A lot of times when I get music, I always say some freestyles or just rhyme over a track or I’ll say some old OC lines or Mos Def lines that I know and see how I flow over the beat. A skill that I learned from producers is that they play a lot of acapellas when they make new beats just to see how certain voices and different styles sound over their beat. When I got that beat, I was putting some rhymes over it and I started putting a Chuck D rhyme over that. I was like, ‘Oh, shit! It sounds exciting like that and that would be a great idea.’ So I started to try to mimic Chuck. When I called the producer, I told him I had a great idea.
We laid it down and I sent it to Chuck. Chuck heard it and he was like, ‘Yo, this shit is hot!’ I got the thumbs up from Chuck and that was it. We had all of the original samples in there, but we couldn’t clear it because back then, I don’t even think they cleared any of those samples. The Bomb Squad used so many samples for those records back then. We tried to replicate as many of the same samples as we could, but we had to pull some of the samples off of the song. But once I got the thumbs up from Chuck, I was like, ‘This is a done deal.’ I think the song is still so relevant today. When I play the song for people and when fans hit me online, they say that it’s one of their favorite songs on the album. Some of them are too young to even reference back to the original song, so I think that’s a good thing.
What did Chuck D’s blessing mean to you?
That’s everything to me. That’s one of my favorite songs. That’s one of my favorite albums. I think that’s one of the best albums, period, in music, period, not just in hip-hop. I’m a big fan and I know what that song meant to me. Coming up, I was influenced by a lot of rock music and that song just fused what I felt when I used to listen to Maiden and Zeppelin and Sabbath and it was on a rap record. I was like, ‘This is it right now!’ That’s why Public Enemy was the shit to me. So that being said, just to have the person who did the song give me a thumbs up, I was like, ‘That’s good.’
I knew I was taking a risk and I knew I was doing it justice at the same time because there are kids who don’t even remember It Takes A Nation of Millions and there are so many PE fans that are going to say, “What the fuck? He redid that? Who has the nerve to do that?” I knew I was taking a risk and I think I took a lot of risk and stepped out of the box on a lot of stuff on the album.
There are a lot of powerful images in your video for “When the Gun Draws.” What inspired you to make that video?
The one thing that was cool about it was that we knew that by shooting it the way that I wanted to shoot it, there was a 99% chance that it wouldn’t get played on TV, but we knew that it would be played all over the internet. I just knew that I didn’t want to compromise. I wanted to stay true to the lyrics in the social-political sense of how bullets have affected our history in terms of Malcolm X’s assassination, JFK’s assassination, Martin Luther King’s assassination and the deaths and murders of Biggie Smalls and 2Pac. So in speaking from the perspective of the bullet, I just wanted to show that if you’re a President, rapper or young kid in the suburbs, I don’t give a fuck. I wanted to give off that feeling.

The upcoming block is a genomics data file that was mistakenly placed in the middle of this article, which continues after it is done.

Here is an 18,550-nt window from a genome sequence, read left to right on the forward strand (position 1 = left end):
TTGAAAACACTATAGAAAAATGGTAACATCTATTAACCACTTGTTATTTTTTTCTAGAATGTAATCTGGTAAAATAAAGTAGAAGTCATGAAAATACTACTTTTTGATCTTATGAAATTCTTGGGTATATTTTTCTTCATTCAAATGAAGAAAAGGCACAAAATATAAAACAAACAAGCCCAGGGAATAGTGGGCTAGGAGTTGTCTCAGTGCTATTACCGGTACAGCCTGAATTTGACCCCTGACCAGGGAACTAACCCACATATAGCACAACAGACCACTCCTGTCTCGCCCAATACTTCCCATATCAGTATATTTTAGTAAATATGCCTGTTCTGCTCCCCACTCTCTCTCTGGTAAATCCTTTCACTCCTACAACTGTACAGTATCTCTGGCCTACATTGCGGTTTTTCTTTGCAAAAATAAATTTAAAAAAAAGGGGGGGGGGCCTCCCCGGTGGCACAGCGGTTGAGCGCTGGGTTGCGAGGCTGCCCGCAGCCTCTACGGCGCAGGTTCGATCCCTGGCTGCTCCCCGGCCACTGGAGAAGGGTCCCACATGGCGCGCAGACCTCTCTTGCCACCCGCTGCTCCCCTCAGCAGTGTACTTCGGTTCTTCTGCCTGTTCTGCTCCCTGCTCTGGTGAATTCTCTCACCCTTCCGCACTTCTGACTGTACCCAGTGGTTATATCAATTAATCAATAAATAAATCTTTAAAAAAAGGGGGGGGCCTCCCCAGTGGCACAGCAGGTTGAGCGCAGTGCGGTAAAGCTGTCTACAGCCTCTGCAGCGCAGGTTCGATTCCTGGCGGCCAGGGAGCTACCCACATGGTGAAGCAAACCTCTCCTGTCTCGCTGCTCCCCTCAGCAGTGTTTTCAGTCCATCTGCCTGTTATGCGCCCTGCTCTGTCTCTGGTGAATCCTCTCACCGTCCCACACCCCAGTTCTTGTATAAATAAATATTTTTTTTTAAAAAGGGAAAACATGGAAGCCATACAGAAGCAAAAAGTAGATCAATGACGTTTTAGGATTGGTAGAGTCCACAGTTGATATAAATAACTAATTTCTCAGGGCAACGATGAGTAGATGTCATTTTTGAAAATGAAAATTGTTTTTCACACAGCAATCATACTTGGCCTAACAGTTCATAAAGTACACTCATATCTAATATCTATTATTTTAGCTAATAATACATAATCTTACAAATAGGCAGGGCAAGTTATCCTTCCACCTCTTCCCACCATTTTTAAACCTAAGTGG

I also think that we’ve become desensitized to war. I’m here. I’m in America right now. I’m in New York City. I just bought something cool to drink and I’m doing my interview in the car and there are soldiers overseas trying to maintain that and I think that people take that shit for granted when we hear these stories about these thousands of soldiers dying in this war. We don’t take it seriously because we don’t see the cost of it, so it doesn’t seem as much. And the war is not here. The war is not here in New York City, yet anyway. It’s not affecting us like it should. So we just push it to the wayside. I look at people with their iPhones and carrying on with everyday life and it’s really not a concern when you think about it. They try and put it in the back of their minds.
You also have a website, WhenTheGunDraws.com. What do you have to do to raise more awareness on gun safety?
I partnered with a company called Guns for Cameras and we’ve been doing speaking engagements at colleges, not even on a deeper level than this conversation, but just “pay attention, be aware of your situations and mindful of your past because it’s easy to choose that direction and education and knowledge is what opens your mind up to the options that allow you to be that individual that can make change and be important and don’t just become a victim of the system.” It’s a very straight-forward conversation but I think at the end of the day, it’s very fulfilling to the kids and the college kids. We go back and form programs and shoot PSAs about violence and gun violence in particular. But it’s very fulfilling as well because you know that one conversation could resonate for years to come and I think that’s what it’s all about. It’s not about raging a war against the government or a vote against the government.
It’s sad that you could obtain some knowledge that can change your life and you’re missing out on it because you’re worrying about some bullshit smokescreen, the ignorance of a block, what have you.
There are a lot of popular songs that make references to guns. Artists talk about their guns like they’re in love with them and a certain group of rappers can’t wait to flash their guns on DVDs. How do you take that?